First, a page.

Tag Archives: Healing

Between the Lines: Proper 16- August 25, 2013

Text: Luke 13:10-17

Elder Nepalese woman doing circumambulations o...

Elder Nepalese woman bent with arthritis, doing circumambulations of the Boudha Stupa, Kathmandu
(Photo credit: Wonderlane)

And ought not this woman, a daughter of Abraham whom Satan bound for eighteen long years, be set free from this bondage on the sabbath day?’

This is the only place in the entire Bible where someone is referred to as “a daughter of Abraham.” Plenty of references to “a son of Abraham,” but not a woman. How do you suppose the synagogue leader feels when he hears Jesus say such an audacious thing? And the others who are standing about observing? And how do you imagine the woman, herself, feels when called out in this way? As she “breaks the glass ceiling” imagine all the great possibilities that suddenly fill her dreams. How might her life as a Jewish woman now be filled with new promise?  After she gets her breath, what about the cost? What is the price she is going to pay for being singled out and named in this unique way? Not unlike the cost and promise of standing up straight. What does she sacrifice by giving up 18 years of being bent over? For all the new world now open to her, what is the price she is going to pay?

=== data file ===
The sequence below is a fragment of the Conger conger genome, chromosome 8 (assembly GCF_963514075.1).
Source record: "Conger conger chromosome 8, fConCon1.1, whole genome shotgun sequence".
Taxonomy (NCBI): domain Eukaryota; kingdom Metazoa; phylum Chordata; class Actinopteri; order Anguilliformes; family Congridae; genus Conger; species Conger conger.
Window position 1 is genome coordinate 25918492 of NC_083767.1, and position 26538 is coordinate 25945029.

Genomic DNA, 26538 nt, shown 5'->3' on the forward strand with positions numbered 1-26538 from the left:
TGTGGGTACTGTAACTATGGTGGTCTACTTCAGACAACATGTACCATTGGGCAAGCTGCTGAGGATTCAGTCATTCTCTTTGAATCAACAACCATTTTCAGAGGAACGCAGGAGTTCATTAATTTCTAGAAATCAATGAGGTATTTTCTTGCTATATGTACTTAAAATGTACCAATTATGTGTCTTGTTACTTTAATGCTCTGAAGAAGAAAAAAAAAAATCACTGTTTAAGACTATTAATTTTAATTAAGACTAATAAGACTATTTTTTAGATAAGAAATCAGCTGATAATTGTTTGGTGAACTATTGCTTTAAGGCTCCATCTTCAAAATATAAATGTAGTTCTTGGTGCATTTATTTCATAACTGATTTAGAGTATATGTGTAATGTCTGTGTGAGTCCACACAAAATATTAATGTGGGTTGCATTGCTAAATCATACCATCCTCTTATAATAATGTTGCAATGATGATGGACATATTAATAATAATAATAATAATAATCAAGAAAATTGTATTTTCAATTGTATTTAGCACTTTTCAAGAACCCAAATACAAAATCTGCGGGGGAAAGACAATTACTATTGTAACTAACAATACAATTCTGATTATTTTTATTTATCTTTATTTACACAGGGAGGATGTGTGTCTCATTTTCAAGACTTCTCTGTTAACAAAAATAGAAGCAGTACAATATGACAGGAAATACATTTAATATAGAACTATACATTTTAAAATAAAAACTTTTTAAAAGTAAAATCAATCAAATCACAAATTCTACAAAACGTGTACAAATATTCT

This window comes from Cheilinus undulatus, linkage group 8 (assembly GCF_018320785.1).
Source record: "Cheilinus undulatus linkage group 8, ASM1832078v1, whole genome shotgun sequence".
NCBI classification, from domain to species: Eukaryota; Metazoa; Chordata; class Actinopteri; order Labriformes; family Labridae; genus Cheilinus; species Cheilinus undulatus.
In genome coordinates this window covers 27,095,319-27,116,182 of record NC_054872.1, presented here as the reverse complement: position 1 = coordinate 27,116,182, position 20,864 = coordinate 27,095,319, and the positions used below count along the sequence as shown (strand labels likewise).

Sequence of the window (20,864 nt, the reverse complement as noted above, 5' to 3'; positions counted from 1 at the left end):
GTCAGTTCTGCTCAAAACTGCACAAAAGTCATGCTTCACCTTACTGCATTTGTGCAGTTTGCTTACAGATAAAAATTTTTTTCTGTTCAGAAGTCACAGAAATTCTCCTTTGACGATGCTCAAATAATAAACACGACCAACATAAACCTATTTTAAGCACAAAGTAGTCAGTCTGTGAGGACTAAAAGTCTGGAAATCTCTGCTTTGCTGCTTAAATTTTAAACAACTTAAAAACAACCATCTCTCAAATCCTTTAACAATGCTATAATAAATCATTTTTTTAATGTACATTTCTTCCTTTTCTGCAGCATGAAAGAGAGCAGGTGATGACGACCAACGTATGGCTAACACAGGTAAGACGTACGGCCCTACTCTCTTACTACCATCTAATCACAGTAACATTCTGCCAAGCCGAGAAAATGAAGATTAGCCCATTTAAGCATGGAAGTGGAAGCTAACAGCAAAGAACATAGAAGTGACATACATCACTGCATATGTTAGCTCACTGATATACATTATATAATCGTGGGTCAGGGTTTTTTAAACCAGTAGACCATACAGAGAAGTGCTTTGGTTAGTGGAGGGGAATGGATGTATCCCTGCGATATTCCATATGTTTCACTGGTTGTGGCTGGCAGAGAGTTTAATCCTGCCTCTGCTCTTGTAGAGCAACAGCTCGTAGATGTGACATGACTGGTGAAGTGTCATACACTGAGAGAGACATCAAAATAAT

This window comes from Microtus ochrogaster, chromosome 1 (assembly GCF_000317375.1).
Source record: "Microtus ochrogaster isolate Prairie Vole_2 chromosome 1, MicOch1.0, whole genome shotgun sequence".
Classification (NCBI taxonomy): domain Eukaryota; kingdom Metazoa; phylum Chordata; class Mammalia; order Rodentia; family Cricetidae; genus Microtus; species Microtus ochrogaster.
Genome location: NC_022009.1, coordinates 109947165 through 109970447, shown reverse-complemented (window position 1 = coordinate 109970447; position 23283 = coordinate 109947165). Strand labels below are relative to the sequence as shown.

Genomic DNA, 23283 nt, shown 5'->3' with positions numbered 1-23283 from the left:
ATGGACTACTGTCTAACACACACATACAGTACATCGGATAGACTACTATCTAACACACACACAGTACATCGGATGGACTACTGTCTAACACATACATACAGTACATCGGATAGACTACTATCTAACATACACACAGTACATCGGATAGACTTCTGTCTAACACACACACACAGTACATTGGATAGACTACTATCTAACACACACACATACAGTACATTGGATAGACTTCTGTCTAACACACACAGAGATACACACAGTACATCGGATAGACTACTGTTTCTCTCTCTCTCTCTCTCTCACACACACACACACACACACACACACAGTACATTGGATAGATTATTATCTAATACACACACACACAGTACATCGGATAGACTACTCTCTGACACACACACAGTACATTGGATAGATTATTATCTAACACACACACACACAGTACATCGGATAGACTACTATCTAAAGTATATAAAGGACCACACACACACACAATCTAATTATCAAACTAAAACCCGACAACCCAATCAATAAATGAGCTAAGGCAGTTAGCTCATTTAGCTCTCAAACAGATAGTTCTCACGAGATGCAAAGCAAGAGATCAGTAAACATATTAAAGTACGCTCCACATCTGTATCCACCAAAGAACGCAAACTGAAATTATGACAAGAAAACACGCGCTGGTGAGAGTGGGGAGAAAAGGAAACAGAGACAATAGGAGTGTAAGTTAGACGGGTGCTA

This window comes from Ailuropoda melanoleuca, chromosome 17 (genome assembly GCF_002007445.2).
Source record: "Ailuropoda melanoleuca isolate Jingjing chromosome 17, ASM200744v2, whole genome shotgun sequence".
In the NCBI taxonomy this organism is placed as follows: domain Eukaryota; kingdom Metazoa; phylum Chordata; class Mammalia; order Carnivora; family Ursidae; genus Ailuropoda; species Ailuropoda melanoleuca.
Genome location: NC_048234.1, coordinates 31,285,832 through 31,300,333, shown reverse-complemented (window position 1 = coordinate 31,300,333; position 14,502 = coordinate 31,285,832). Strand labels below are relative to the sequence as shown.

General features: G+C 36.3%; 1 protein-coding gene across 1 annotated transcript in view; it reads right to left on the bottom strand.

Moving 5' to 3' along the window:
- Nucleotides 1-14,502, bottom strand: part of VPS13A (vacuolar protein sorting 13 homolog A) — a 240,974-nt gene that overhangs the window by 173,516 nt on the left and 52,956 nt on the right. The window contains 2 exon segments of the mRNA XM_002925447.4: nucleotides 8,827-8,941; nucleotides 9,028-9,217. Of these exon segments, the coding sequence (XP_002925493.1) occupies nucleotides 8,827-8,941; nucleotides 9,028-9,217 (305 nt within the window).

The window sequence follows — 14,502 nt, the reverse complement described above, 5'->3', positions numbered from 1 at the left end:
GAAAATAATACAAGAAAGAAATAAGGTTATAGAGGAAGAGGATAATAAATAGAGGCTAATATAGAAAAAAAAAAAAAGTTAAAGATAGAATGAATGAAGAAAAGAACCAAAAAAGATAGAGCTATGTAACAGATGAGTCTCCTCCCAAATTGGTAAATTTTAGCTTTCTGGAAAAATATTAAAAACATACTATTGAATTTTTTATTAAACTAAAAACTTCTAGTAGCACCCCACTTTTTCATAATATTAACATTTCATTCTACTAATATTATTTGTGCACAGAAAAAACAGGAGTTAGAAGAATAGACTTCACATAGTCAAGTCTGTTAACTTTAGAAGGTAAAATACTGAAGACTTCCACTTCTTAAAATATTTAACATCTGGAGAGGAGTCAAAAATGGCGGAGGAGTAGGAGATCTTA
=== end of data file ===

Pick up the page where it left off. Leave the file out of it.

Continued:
As well as for us. When you consider the “new you” who greets the world in a spirit filled and open way, ponder the cost to be paid for coming out of hiding and looking the world in the eye. Resurrection always includes some dying. As your inner bent over one faces the possibilities, it is important to remember that before every Easter there is a Good Friday.

– Bill Dols


“Between the Lines” is excerpted from BibleWorkbench, a weekly resource for engaging the biblical story in a new way published by the Educational Center in Charlotte, NC.  For details and subscription information, see  About BibleWorkbench.


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Between the Lines: Easter 6: May 5, 2013

Text: John 5:1-9

When Jesus saw him lying there and knew that he had been there a long time…

And the lame man will walk

And the lame man will walk (Photo credit: Maxine Sherrin)

I am intrigued by the image of the healing pool this man has sat beside for so many years.  I wonder what form that pool and its waters might take in my life.

Take some art materials and paper and quickly give some form to this healing pool.  What waters have you lived beside, without ever putting your toe in?  What expectations might you have around what others have found healing?  What do you know of finding life somewhere other than in the expected place?  What might it be like to “stand up…”

What might it cost you to pick up that mat that you have been lying on?  What might it cost you not to?

What might it be like to walk away, carrying your mat?

Put on a short piece of music, perhaps something like Pachelbel’s Canon, or Barber’s Adagio for Strings.  Sit with it for a moment beside the pool, waiting. Decide as you sit there whether you will stand up, or not.  Take up your mat and walk.  Or not.

Consider, then, what you now know that you didn’t know before.

– Beth Harrison